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FENG SHUI

Planting the Seeds of Success? You Can Say It With Flowers

April 25, 1999|KIRSTEN M. LAGATREE | SPECIAL TO THE TIMES

Question: Does feng shui address landscaping? My goals are happiness and success in my career. How can I landscape my modest front and back yards to help?

SHARON WEISSMAN

Long Beach

Answer: It definitely must be spring because I've received a wheelbarrow full of inquiries about gardens and feng shui. Adaya Maserow-Nissan, Pin Kee Lee, Jesus Perez and Lillian Glass also e-mailed requests for information on feng shui and landscaping.

The answer to Sharon's basic question is yes: Feng shui definitely addresses landscaping.

This ancient art is, first and foremost, about living in harmony with nature, and the yard and garden you create can be an important part of achieving this harmonious balance.

The initial considerations in planning your landscape should be to balance the yin and yang and to create serenity and beauty.

Many formal Chinese landscapes do both by including rock gardens and meandering paths. These design elements promote tranquility and reflection while they balance the essential yin of the garden (earth, plants, flowers) with the yang of the building materials (rocks, wood, concrete, etc.).

Plant a flower garden in the southeast (the direction of wealth) to bring the kind of luck that generates money.

Cultivating flowers in the colors associated with this money-luck direction--purple, plum, violet, deep reds--will be especially auspicious.

A koi pond at the north end of your yard will promote success in your career because water is the element associated with north, which governs career and business success. Those with smaller yards might consider a water garden in a large container.

If fame, fortune and festivity are your idea of happiness, try capturing the feng shui symbols of the south (fire, birds, the color red) by planting a bird of paradise in that part of your yard.

For happiness related to good health, plant anything lush and green (perhaps even a tree) on the east side of your yard because green and east correspond to good health and growth; the tree brings in wood, the east's element.

Mirrors Can Shatter a Good Night's Sleep

Q: Every reference book I see is very foreboding about mirrors facing the bed. But there is truly only one wall my bed can go on--physically and in terms of all other feng shui guidelines.

Unfortunately, this puts it directly opposite a wall-to-wall closet with three mirrored sliding doors. The only semi-solution I've come up with is to slide away the mirrored panel directly opposite the bed.

Please don't tell me to cover the mirrors, as most books advise. That connotes death in several spiritual practices and feels very bad to me, especially since we're talking about a solid wall of mirrors. It's sort of like the cure being worse than the illness.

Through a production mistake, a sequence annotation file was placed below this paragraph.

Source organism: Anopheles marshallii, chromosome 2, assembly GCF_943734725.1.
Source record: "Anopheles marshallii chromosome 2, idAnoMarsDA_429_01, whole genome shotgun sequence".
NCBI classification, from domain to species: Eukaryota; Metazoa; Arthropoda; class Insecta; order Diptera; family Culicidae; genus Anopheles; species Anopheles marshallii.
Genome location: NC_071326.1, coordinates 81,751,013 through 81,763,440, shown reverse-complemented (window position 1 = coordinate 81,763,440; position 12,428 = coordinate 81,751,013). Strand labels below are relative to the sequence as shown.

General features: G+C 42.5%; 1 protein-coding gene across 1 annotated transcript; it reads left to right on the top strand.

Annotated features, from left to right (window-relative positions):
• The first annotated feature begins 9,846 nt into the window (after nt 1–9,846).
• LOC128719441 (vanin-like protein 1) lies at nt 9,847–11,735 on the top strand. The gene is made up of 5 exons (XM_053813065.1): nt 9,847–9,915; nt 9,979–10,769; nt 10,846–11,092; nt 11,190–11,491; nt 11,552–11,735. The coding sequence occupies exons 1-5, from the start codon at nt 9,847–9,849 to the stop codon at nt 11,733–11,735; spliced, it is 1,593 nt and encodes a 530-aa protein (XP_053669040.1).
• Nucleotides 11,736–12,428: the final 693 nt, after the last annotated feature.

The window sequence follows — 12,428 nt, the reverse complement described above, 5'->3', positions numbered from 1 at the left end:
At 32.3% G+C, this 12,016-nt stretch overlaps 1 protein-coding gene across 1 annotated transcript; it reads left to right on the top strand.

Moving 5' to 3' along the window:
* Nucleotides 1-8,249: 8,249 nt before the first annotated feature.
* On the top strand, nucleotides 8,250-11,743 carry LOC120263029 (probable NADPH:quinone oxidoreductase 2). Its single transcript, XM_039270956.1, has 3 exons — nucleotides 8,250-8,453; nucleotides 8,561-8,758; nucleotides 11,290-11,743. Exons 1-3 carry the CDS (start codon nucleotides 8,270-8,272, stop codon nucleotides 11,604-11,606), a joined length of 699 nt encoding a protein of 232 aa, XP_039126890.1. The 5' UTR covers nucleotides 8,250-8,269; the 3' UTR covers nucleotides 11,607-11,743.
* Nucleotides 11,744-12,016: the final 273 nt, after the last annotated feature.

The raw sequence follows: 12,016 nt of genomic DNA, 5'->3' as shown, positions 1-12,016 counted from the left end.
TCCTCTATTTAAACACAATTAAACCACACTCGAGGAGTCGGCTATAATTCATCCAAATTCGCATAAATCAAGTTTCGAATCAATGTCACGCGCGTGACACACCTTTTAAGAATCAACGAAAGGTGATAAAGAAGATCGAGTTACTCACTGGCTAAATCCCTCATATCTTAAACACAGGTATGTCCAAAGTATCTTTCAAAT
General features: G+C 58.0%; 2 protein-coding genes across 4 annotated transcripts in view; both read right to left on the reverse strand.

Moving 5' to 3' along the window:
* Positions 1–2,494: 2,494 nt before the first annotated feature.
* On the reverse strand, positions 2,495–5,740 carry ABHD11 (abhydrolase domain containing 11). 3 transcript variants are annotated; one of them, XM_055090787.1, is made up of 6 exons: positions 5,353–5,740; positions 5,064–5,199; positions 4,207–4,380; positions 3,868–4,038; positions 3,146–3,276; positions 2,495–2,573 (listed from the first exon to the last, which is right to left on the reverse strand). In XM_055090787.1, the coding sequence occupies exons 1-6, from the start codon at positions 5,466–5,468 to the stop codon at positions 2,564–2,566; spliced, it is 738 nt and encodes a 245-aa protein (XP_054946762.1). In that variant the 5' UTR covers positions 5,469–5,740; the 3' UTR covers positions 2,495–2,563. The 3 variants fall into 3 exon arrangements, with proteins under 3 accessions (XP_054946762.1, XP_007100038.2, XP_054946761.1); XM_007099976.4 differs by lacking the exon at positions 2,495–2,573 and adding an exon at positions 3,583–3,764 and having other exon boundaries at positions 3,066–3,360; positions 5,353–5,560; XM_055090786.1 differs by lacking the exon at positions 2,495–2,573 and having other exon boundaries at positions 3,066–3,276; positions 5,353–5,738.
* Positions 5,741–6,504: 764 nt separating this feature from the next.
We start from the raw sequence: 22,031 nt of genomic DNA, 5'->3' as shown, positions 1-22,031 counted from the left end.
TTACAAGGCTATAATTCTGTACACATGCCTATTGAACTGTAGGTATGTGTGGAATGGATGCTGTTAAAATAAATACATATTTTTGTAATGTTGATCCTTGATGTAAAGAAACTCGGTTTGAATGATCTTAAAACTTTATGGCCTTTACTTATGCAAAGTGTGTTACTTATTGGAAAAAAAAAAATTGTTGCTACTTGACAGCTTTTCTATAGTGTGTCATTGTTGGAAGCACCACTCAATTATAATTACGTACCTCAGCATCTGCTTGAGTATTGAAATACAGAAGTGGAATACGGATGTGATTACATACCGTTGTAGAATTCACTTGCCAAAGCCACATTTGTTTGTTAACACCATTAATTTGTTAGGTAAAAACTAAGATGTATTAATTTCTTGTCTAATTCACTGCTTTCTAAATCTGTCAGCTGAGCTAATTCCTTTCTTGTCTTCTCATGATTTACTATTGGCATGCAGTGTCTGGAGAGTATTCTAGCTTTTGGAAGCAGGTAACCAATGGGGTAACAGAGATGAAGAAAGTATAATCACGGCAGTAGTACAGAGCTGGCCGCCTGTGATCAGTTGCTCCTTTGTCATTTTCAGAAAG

What remedies or antidotes can you advise?

LORRIE MARLOW

West Hollywood

A: Lorrie is not the only reader losing sleep over feng shui, it seems. Sue Ray in Yorba Linda is curious about mirrors in the bedroom and wants to know how to arrange the bedroom for a good night's sleep. K.P. in Ojai reports "disturbed sleep" that actually confuses her sleeping and waking states.

I suspect that K.P.'s bedroom has one or two serious feng shui problems and that one of those could have to do with a mirror reflecting her bed as she sleeps.

Mirrors produce excellent feng shui in many rooms of the house, but never in the bedroom. Mirrors in the bedroom create chi that is much too strong for a sleeping person.

This strong chi (or sha) is a poison energy that can wreak havoc on an individual's life, causing anything from health and career problems to marital discord. Disturbed sleep is just the tip of the iceberg.

I agree with Lorrie that draping an entire wall of mirrors can give a room a distinctly grim look, and I think she's onto something by partly sliding away the mirrored door opposite the bed.

Feng shui cures should enhance the good feeling of the room and should never be depressing or reminiscent of death.

The ideal solution, of course, would be to rearrange the room so the bed isn't caught in any mirrored surface. But if your bedroom's size and shape won't permit that, you might place a decorative screen between the bed and the mirrors. If the screen crowds the room, keep it folded and off to the side in the daytime, opening it only at night.

Smaller mirrors (and television sets that reflect the bed) should be covered at night. Consider using a decorative cloth, a tapestry or a scarf.

For good feng shui and a peaceful night's rest, the foot of your bed should not point directly toward the door. This is known as "the death position" for several reasons, including the vulnerability of the sleeper to negative energy rushing from the door to the bed.

If it's not possible to move your bed out of direct line with the room's entrance, put a chest or plant at the foot of the bed to break up the force of the chi coming toward the bed or hang a crystal from the ceiling somewhere between the door and the bed.

Place Cleanliness Before Candles

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